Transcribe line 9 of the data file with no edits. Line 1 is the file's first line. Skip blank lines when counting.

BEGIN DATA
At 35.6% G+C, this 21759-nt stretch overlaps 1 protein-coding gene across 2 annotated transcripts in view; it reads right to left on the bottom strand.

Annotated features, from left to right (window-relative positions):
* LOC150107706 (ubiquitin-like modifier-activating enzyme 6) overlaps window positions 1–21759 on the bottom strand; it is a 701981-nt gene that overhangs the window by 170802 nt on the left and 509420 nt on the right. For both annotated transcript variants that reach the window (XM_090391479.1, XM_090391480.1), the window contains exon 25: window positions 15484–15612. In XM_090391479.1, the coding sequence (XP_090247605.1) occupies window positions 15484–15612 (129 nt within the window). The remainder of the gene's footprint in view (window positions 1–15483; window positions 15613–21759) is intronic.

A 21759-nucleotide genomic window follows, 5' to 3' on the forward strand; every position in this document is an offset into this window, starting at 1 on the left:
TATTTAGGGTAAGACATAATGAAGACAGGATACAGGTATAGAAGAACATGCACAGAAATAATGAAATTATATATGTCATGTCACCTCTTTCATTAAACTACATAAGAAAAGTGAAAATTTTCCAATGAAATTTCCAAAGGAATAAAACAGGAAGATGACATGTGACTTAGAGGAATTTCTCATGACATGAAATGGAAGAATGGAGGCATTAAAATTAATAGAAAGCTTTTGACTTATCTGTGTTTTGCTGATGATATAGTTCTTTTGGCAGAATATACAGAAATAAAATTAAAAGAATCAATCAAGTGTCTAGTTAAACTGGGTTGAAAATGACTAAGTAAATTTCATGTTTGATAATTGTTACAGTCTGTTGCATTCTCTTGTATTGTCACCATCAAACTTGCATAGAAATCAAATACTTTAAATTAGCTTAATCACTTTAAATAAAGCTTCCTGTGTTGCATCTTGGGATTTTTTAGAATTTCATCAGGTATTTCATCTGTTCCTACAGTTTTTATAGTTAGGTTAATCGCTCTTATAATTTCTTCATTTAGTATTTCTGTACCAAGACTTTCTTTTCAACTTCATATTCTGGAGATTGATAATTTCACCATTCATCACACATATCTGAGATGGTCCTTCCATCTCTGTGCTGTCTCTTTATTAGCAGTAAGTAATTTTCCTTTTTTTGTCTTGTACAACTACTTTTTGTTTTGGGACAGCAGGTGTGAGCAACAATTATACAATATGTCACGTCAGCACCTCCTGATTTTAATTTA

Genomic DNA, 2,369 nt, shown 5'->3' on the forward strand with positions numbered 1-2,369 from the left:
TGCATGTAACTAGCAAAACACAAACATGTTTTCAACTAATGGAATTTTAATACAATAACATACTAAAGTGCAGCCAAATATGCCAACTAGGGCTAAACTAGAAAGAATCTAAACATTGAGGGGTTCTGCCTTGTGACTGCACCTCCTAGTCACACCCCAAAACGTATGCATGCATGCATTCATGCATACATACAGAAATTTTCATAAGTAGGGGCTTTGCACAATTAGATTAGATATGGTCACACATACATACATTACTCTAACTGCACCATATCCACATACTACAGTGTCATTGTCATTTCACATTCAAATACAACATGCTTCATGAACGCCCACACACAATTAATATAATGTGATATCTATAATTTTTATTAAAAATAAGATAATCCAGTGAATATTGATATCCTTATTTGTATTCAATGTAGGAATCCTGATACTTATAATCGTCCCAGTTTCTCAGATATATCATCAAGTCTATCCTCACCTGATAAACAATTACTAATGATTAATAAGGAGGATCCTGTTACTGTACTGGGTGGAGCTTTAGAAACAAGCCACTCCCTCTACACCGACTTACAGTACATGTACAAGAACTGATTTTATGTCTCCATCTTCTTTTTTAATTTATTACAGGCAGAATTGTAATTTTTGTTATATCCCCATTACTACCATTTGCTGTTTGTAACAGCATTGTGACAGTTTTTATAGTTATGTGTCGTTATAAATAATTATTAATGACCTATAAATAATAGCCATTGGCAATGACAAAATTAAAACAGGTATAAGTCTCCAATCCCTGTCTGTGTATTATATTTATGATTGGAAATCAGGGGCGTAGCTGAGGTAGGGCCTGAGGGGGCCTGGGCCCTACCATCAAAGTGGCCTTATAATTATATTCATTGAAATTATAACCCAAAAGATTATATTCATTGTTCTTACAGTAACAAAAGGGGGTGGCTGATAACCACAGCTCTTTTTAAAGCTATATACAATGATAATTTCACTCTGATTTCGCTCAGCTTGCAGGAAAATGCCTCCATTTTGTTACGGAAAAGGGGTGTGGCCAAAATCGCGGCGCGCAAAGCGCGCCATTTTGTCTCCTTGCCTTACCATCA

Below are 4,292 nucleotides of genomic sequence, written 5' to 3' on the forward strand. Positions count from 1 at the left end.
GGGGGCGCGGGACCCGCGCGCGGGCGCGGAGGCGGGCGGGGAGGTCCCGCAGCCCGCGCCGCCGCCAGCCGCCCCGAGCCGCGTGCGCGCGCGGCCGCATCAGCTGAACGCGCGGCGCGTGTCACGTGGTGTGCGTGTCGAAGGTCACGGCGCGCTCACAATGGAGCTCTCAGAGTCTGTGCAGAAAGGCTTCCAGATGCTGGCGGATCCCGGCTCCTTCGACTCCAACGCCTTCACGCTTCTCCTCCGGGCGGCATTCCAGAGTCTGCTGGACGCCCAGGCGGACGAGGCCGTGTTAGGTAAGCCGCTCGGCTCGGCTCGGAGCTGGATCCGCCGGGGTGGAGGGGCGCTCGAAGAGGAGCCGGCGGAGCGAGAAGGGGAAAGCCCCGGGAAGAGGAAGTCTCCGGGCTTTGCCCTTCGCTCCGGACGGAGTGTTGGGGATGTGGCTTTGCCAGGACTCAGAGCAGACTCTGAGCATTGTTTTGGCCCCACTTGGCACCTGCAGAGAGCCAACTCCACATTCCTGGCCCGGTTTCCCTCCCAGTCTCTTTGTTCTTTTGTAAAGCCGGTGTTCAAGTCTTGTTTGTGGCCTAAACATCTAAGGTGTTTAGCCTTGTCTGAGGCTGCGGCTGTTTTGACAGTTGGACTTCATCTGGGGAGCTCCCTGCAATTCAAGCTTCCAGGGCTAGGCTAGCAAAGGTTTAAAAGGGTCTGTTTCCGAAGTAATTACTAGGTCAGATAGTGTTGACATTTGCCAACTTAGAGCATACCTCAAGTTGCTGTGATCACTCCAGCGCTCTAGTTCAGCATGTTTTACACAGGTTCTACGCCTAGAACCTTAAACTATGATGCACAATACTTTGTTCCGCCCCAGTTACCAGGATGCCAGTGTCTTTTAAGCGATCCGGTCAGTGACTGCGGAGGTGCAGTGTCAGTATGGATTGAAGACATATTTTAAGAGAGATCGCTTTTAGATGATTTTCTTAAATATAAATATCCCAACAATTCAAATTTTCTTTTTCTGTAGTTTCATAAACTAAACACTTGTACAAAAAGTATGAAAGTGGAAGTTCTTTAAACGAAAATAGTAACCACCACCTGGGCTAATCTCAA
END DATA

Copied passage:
GGGGGCGCGGGACCCGCGCGCGGGCGCGGAGGCGGGCGGGGAGGTCCCGCAGCCCGCGCCGCCGCCAGCCGCCCCGAGCCGCGTGCGCGCGCGGCCGCATCAGCTGAACGCGCGGCGCGTGTCACGTGGTGTGCGTGTCGAAGGTCACGGCGCGCTCACAATGGAGCTCTCAGAGTCTGTGCAGAAAGGCTTCCAGATGCTGGCGGATCCCGGCTCCTTCGACTCCAACGCCTTCACGCTTCTCCTCCGGGCGGCATTCCAGAGTCTGCTGGACGCCCAGGCGGACGAGGCCGTGTTAGGTAAGCCGCTCGGCTCGGCTCGGAGCTGGATCCGCCGGGGTGGAGGGGCGCTCGAAGAGGAGCCGGCGGAGCGAGAAGGGGAAAGCCCCGGGAAGAGGAAGTCTCCGGGCTTTGCCCTTCGCTCCGGACGGAGTGTTGGGGATGTGGCTTTGCCAGGACTCAGAGCAGACTCTGAGCATTGTTTTGGCCCCACTTGGCACCTGCAGAGAGCCAACTCCACATTCCTGGCCCGGTTTCCCTCCCAGTCTCTTTGTTCTTTTGTAAAGCCGGTGTTCAAGTCTTGTTTGTGGCCTAAACATCTAAGGTGTTTAGCCTTGTCTGAGGCTGCGGCTGTTTTGACAGTTGGACTTCATCTGGGGAGCTCCCTGCAATTCAAGCTTCCAGGGCTAGGCTAGCAAAGGTTTAAAAGGGTCTGTTTCCGAAGTAATTACTAGGTCAGATAGTGTTGACATTTGCCAACTTAGAGCATACCTCAAGTTGCTGTGATCACTCCAGCGCTCTAGTTCAGCATGTTTTACACAGGTTCTACGCCTAGAACCTTAAACTATGATGCACAATACTTTGTTCCGCCCCAGTTACCAGGATGCCAGTGTCTTTTAAGCGATCCGGTCAGTGACTGCGGAGGTGCAGTGTCAGTATGGATTGAAGACATATTTTAAGAGAGATCGCTTTTAGATGATTTTCTTAAATATAAATATCCCAACAATTCAAATTTTCTTTTTCTGTAGTTTCATAAACTAAACACTTGTACAAAAAGTATGAAAGTGGAAGTTCTTTAAACGAAAATAGTAACCACCACCTGGGCTAATCTCAA